Tuesday, July 28, 2020

The Rover Meteor V12 tank engine

Another engine from the 2nd world war which European modified pulling teams are currently using is the Rover V12 tank engine. In the past, the engines were used by many different pulling teams in Europe like the Ghost Buster Pulling Team from Germany, the De Jong Special Pulling Team from the Netherlands or the Gators Pulling Team from Denmark. Here is a history from the Wikipedia site about the British tank engine from the second world war how everything started with the development of the powerplant.

The Rolls-Royce Meteor and later the Rover Meteor was a British tank engine developed during the Second World War. It was used in British tanks up to 1964. It was a result of co-operation between Leyland Motors and Rolls-Royce who between them in 1941 had suggested that a specialised de-rated version of the latter company's Merlin aero-engine would be highly suitable for use in armoured fighting vehicles.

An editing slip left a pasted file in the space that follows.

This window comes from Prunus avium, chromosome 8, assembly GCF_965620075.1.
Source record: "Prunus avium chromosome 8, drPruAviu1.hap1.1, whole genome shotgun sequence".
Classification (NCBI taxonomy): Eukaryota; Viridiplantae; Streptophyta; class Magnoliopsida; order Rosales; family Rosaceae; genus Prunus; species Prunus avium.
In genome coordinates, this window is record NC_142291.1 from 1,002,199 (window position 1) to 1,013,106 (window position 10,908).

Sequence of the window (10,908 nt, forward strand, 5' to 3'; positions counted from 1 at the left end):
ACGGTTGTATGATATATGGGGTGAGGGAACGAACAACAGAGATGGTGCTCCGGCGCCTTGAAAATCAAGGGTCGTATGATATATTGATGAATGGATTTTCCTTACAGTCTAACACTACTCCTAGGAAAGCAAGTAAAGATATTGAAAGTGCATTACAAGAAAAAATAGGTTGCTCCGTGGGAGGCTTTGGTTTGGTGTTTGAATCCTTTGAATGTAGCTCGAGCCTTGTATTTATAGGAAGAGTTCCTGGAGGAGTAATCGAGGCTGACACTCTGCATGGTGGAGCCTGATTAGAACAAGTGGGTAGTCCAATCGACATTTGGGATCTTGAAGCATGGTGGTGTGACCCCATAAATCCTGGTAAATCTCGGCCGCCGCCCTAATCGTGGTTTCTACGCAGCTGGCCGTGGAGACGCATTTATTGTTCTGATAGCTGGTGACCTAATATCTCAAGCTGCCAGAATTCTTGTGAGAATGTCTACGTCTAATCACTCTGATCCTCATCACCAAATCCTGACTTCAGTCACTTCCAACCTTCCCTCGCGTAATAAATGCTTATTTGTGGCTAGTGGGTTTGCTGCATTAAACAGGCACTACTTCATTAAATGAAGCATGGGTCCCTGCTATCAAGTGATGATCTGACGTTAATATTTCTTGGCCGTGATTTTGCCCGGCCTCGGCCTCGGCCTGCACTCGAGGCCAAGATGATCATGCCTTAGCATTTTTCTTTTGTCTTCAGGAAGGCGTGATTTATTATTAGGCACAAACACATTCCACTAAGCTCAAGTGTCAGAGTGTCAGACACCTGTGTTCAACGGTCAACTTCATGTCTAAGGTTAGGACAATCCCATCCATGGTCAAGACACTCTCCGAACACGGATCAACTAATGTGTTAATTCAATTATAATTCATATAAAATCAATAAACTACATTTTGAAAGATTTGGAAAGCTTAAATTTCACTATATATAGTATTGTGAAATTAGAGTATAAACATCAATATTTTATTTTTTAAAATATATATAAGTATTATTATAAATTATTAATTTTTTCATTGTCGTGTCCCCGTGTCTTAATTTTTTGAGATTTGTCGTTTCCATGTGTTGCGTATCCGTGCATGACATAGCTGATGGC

The Meteor was developed from the Merlin by W. A. Robotham and his chassis design and development division at Clan Foundry, Belper, as they were not involved in aero-engine work and his engineers were under-used. With the aid of engineers from Leyland, who were engaged in tank work, he considered RR's two V12s; the Kestrel, while having more power than the existing "Liberty" or Meadows engines, did not provide the desirable 20 bhp per ton required, so the 1,030 bhp (770 kW) Merlin III was chosen. Robotham was at pains to point out that Rolls-Royce could not manufacture the engines, so would not benefit commercially.